Naming The Planets, Part II

A question to the Wordorigins.org discussion forum a week or so ago asked about the origins of the names of the planets. The "official" names of objects in the solar system are assigned by the International Astronomical Union (IAU), a global association of astronomers. The IAU follows several conventions in naming planets and moons, the main ones being that planets are given names of Roman mythological beings and moons are given Greek mythological names associated with the Greek equivalent of the Roman god. Many of these names did not originate with the IAU, but have borne the names of these deities dating back into antiquity. There are exceptions to the IAU naming conventions. Shakespearean names are assigned to moons of Uranus and the occasional Norse or Inuit mythological name appears here and there.

Here is the second half of our examination of the names of the planets and moons.

Saturn, the sixth planet from the sun and the second largest, is named after the king of the Titans, the father of Jupiter. Saturn’s Greek counterpart is Cronos. English use of Saturn as the planetary name dates back to Old English. The adjective is Saturnian, 1557.

Like Jupiter, Saturn has many satellites. The Saturnian moons tend to be named after Titans from myth, although there are many exceptions:

  • Pan, named after the Greek god of nature. Discovered by astronomer Mark Showalter in 1990 from Voyager photos.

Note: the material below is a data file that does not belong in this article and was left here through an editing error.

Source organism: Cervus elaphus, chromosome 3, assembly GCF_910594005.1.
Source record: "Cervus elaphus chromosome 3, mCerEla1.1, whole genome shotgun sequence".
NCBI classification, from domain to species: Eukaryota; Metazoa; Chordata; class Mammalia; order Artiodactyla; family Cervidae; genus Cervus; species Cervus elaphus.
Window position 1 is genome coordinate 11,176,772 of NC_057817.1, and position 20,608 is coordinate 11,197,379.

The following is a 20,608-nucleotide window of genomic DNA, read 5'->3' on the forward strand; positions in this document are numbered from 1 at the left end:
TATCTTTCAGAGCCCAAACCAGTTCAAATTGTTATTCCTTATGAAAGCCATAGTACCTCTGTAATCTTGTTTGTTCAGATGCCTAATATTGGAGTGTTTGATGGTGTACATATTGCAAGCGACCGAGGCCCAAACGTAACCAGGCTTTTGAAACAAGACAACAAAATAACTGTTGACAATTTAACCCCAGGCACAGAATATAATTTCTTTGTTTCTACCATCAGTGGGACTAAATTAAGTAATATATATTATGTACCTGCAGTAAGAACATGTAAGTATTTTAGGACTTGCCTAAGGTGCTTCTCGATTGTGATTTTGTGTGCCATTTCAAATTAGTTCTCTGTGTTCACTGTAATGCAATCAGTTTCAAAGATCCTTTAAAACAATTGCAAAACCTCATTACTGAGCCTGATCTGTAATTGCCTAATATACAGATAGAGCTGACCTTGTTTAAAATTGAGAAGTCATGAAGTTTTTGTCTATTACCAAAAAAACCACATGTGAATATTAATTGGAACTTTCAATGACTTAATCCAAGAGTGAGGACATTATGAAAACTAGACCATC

• Atlas, after the Titan condemned to support the heavens on his shoulders. Discovered by Richard Terrile in 1980 from Voyager photos
  • Prometheus, Greek for foresight, after the Titan who gave fire to man. Discovered by S. Collins in 1980 from Voyager photos
  • Pandora, after the first woman in Greek mythology. Discovered by Collins in 1980 from Voyager photos.
  • Epimetheus, Greek for hindsight, brother of Prometheus. This moon was first observed by Walker in 1966, but was confused with Janus (see next). In 1977, Fountain and Larson demonstrated they were separate objects.
  • Janus, after the Roman god of doorways. Discovered by either Walker or Audoin Dolfus in 1966. Dolfus sighted it a few hours before Walker, but it is uncertain whether Dolfus saw Janus or Epimetheus
  • Mimas, after a Titan slain by Hercules. Discovered by William Herschel in 1789.
  • Enceladas, after a Titan slain by Athena. Discovered by Herschel in 1789
  • Tethys, after a Titaness and sea goddess. First seen by Giovanni Cassini in 1684.
  • Telesto, after the daughter of Tethys. Discovered by Smith, Reitsma, Larson and Fountain in 1980.
  • Calypso, after the sea nymph who delayed Odysseus for seven years. Discovered by Pascu, Seidelmann, Baum, and Currie in 1980
  • Dione, after the mother of Aphrodite. Spotted by Cassini in 1684
  • Rhea, after the sister and wife of Cronus, the mother of Zeus. Discovered by Cassini in 1672.
  • Titan, the largest of the Saturnian satellites, is named after the family of giants overthrown by Zeus. Christiaan Huygens discovered this moon in 1655.
  • Hyperion, after a Titan. Discovered by William Bond and William Lassell in 1848.
  • Iapetus, a Titan, the father of Prometheus and Atlas. Discovered by Cassini in 1671.
  • Phoebe, after the daughter of Uranus and Gaia. Discovered by William Pickering in 1898.
  • Several Saturnian moons, discovered in 2000, were given names by IAU in 2004, Norse, Gallic, and Inuit names represent satellites in three different inclination groups
    • Ymir, Norse giant
    • Paaliaq, Inuit giant
    • Tarvos, Gallic giant
    • Ijiraq, Inuit giant
    • Suttungr, Norse giant
    • Kiviuq, Inuit giant
    • Mundilfari, Norse giant